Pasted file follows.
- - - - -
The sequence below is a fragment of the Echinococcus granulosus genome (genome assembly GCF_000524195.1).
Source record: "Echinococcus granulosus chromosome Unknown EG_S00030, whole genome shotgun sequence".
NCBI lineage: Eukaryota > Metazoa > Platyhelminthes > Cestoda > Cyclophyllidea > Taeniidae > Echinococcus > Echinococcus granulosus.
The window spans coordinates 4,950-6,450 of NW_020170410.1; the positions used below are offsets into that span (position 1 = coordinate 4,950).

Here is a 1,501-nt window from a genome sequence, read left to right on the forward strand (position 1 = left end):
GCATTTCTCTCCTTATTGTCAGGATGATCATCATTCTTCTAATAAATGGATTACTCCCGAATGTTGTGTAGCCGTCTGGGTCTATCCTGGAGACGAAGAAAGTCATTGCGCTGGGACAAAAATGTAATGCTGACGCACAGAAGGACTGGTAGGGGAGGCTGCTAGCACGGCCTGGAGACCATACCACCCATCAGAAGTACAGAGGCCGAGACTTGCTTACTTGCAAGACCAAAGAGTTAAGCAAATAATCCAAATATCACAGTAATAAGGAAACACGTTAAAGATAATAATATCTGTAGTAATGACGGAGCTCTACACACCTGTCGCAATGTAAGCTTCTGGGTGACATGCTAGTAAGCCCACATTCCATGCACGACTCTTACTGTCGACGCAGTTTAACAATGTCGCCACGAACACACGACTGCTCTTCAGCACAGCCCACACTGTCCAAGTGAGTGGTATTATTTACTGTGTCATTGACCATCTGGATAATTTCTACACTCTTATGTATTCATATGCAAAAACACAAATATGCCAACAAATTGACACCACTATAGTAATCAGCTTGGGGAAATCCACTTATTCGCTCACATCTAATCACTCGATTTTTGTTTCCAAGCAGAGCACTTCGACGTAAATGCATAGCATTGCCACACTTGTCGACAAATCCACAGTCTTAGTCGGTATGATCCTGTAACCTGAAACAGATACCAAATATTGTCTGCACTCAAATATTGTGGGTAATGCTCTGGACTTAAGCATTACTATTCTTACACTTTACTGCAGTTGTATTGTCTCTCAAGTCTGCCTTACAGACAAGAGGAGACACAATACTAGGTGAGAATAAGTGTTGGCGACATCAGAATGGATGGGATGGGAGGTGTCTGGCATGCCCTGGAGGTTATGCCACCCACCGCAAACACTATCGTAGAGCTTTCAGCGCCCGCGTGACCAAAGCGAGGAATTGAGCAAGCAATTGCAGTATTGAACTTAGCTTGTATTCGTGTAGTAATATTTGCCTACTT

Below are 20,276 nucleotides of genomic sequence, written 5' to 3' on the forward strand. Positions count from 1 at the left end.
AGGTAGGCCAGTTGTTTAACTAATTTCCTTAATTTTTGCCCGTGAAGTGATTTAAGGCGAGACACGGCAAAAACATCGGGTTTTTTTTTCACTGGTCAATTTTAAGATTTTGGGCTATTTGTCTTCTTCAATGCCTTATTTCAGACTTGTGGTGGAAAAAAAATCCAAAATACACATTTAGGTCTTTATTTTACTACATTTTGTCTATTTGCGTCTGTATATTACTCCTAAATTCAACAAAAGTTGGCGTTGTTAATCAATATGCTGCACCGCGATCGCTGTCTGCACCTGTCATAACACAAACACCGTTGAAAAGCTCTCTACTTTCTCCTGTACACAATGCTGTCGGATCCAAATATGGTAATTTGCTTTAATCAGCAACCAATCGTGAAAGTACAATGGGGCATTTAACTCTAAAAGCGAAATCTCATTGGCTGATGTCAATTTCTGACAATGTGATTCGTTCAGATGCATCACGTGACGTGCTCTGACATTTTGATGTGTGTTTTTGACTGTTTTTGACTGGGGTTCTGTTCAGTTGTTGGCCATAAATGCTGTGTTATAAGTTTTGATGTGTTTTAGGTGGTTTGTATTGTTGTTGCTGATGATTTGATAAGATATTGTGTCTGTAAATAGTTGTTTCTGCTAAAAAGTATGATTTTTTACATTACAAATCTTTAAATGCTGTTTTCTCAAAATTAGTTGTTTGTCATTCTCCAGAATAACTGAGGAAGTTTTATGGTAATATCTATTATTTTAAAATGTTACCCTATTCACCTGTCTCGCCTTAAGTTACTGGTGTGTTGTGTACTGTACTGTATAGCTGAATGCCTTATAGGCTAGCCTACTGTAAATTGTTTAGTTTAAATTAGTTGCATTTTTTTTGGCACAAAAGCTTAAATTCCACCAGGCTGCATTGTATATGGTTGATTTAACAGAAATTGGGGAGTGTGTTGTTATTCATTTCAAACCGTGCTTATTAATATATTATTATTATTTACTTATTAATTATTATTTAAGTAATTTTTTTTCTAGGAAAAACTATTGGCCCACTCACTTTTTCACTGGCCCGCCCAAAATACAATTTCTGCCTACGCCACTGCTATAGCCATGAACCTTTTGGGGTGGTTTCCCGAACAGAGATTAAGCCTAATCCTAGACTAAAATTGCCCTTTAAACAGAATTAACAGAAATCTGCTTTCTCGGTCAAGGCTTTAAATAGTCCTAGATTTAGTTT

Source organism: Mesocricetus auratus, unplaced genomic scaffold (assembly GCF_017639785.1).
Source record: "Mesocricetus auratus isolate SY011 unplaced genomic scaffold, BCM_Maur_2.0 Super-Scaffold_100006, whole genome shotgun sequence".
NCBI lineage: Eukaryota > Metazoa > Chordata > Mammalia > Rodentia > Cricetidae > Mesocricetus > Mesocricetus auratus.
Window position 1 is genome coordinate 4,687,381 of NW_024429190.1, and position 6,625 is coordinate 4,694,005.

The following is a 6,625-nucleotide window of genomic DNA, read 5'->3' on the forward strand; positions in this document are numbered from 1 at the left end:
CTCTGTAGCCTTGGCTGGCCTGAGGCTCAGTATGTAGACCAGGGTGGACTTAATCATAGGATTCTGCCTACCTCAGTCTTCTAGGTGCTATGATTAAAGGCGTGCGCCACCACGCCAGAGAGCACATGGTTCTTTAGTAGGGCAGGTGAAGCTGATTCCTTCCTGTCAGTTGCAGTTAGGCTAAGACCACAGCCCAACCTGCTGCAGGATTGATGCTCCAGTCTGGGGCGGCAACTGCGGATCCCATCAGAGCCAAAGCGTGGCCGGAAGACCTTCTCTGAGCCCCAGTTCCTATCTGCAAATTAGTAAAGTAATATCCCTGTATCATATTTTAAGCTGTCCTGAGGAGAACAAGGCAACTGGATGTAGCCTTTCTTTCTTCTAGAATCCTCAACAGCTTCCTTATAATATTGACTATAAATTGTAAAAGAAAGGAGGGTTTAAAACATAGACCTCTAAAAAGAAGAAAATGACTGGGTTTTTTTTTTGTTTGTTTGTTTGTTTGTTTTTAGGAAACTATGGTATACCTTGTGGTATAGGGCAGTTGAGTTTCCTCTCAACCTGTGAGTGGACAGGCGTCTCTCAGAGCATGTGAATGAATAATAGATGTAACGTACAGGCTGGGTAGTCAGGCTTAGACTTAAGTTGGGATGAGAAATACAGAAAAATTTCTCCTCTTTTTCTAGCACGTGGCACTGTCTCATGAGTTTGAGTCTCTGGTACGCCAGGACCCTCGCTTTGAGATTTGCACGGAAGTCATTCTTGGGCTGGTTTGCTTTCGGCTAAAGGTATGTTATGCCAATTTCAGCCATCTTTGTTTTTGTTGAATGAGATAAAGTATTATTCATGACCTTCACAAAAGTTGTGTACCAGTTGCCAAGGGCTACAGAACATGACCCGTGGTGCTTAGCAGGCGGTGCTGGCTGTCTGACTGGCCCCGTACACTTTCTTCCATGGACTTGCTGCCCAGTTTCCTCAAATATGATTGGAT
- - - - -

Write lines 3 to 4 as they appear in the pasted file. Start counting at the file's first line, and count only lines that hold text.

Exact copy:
NCBI lineage: Eukaryota > Metazoa > Platyhelminthes > Cestoda > Cyclophyllidea > Taeniidae > Echinococcus > Echinococcus granulosus.
The window spans coordinates 4,950-6,450 of NW_020170410.1; the positions used below are offsets into that span (position 1 = coordinate 4,950).